Ten thousand people took Wells Fargo up on its latest promotion, Someday Stories. The promotion had people submit a 250-word story about how they’d use $100,000 to fulfill a dream. Five finalists have already won $10,000. One of them will win an additional $100,000:
- Danny from Provo, Utah wants to become a physical therapist
- Erin from Prescott Valley, Arizona wants to open a used bookstore
- Evelyn from Sharon, Massachusetts wants to help her daughter expand her magazine
- Mary from Rye, Colorado wants to help her mom open a hospice home
- Tiffany from Reno, Nevada wants to become a doctor
Local news outlets covered the ceremony as each of these finalists were presented their $10,000 check from Wells Fargo — delivered by stagecoach, of course.
At the Someday Stories microsite, you can vote for your favorite person+cause, but registration is required. You can also invite a friend to vote, and there’s a link to the company’s Facebook page — two small features that, nonetheless, illustrate Wells Fargo online prowess.
This webinar from CI&T will discuss a framework your bank can follow to identify, measure, and maximize the value of the most critical metrics of CX and digital experience management. Services that scale with you.
This webinar from CI&T will discuss a framework your bank can follow to identify, measure, and maximize the value of the most critical metrics of CX and digital experience management.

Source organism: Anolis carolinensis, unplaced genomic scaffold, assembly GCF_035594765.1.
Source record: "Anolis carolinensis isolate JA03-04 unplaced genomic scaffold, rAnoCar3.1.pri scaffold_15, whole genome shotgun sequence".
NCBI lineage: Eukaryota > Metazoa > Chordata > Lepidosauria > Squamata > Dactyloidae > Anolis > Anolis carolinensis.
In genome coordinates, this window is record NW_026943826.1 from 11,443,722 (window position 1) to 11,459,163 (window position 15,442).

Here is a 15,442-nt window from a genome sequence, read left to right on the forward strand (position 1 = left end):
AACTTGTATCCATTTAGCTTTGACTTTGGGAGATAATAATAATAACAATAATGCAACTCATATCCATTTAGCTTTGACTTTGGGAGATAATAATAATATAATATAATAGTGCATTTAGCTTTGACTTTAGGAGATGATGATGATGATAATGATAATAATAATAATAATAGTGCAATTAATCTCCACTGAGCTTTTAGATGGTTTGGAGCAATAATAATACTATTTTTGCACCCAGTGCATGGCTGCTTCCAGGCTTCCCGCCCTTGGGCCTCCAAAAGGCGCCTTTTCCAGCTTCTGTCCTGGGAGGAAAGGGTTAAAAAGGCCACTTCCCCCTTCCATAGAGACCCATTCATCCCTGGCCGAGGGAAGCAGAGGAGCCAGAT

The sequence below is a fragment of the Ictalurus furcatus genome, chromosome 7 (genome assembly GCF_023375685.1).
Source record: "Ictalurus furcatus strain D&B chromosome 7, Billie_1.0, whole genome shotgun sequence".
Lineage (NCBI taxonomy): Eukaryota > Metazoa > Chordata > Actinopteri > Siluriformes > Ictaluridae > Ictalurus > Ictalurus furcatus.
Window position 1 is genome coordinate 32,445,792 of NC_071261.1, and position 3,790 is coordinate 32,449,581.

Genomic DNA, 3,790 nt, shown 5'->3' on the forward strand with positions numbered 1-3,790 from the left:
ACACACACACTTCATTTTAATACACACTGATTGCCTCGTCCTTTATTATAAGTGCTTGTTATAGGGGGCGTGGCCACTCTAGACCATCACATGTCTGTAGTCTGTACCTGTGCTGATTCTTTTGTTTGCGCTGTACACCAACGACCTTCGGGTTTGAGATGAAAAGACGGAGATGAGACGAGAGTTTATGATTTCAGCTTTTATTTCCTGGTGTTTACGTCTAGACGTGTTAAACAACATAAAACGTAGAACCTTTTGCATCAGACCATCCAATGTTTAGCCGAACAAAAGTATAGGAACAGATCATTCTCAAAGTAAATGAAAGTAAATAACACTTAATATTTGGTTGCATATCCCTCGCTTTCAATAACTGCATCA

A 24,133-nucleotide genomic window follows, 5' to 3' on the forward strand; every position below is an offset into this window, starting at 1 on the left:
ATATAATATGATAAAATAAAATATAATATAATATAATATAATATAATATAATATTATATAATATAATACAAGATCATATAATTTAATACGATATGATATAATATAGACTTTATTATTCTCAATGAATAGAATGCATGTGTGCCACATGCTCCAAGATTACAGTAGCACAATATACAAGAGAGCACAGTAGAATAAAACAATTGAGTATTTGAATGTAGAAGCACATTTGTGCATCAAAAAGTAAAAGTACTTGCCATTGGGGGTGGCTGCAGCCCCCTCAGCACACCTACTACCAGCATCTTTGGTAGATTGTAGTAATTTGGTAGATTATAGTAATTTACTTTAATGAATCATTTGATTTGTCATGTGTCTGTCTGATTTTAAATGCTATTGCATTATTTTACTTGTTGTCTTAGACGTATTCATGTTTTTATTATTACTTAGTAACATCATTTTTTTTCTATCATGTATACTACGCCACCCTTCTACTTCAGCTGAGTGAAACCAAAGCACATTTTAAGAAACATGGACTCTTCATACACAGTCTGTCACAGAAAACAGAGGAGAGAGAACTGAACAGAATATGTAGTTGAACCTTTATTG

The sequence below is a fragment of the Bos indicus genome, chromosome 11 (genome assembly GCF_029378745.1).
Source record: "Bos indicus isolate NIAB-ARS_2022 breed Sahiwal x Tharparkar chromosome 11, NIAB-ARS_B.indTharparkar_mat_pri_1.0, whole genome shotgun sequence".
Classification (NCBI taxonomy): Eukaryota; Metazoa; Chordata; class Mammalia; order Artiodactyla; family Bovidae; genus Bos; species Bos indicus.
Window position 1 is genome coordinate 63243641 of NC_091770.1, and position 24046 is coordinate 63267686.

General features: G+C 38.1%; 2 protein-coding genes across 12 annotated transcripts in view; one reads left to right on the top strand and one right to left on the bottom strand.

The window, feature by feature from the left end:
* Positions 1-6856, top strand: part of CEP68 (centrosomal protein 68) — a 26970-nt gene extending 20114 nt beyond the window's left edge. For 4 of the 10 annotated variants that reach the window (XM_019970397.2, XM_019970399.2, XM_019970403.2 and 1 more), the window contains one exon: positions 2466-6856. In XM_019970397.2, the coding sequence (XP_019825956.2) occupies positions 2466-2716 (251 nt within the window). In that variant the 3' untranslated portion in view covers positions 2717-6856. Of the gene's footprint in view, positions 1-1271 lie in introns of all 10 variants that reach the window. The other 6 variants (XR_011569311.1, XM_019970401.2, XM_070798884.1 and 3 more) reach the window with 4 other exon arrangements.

Services that scale with you.
This is the second online contest Wells Fargo has done with its partners at Meme Labs. Last fall, the bank had a Center Stage in the Rose Parade video contest. Contestants were required to download a song provided by Wells Fargo, then sing along in their own homemade music video. People voted on their favorite videos, and the winning video aired during the 2008 Rose Bowl.
A bit surprisingly, Wells Fargo is comfortable having its custom URLs reroute to Meme Labs servers. In this latest promotion, wellsfargo.com/somedaystory redirects you to memelabs.com/somedaystories. It’s interesting, especially considering the bank can definitely afford its own servers.
Wells Fargo — that venerable financial institution that uses a 150-year old stagecoach for its logo — has become one of the world’s most savvy online marketers. As Visible Banking noted, Wells Fargo is the…
- First U.S. bank with a blog
- First bank with a student loan blog
- First bank with a business banking blog
- First bank in the world with a Second Life presence
- First bank on MySpace
- First bank with 2, 3, and 4 blogs
- First bank with an avatar persona on MySpace
- First bank with a VP Social Media
The funny thing is, you seldom hear about Wells Fargo’s online successes. For some strange reason, Wells Fargo isn’t often used as a shimmery example in presentations from Web 2.0 koolaid juicers. Maybe it’s because Wells Fargo does just about everything in-house, so there aren’t a dozen vendors trying to claim the fame? Maybe Wells Fargo has no real incentive to toot their own horn on the public speaking circuit? Or maybe this stuff works so well that they’d rather keep it to themselves? Who knows.
Key Question: When will an online social media campaign from Wells Fargo have a direct product-promotion tie-in? Or will they continue to use online social media primarily as a tool for goodwill and educational purposes?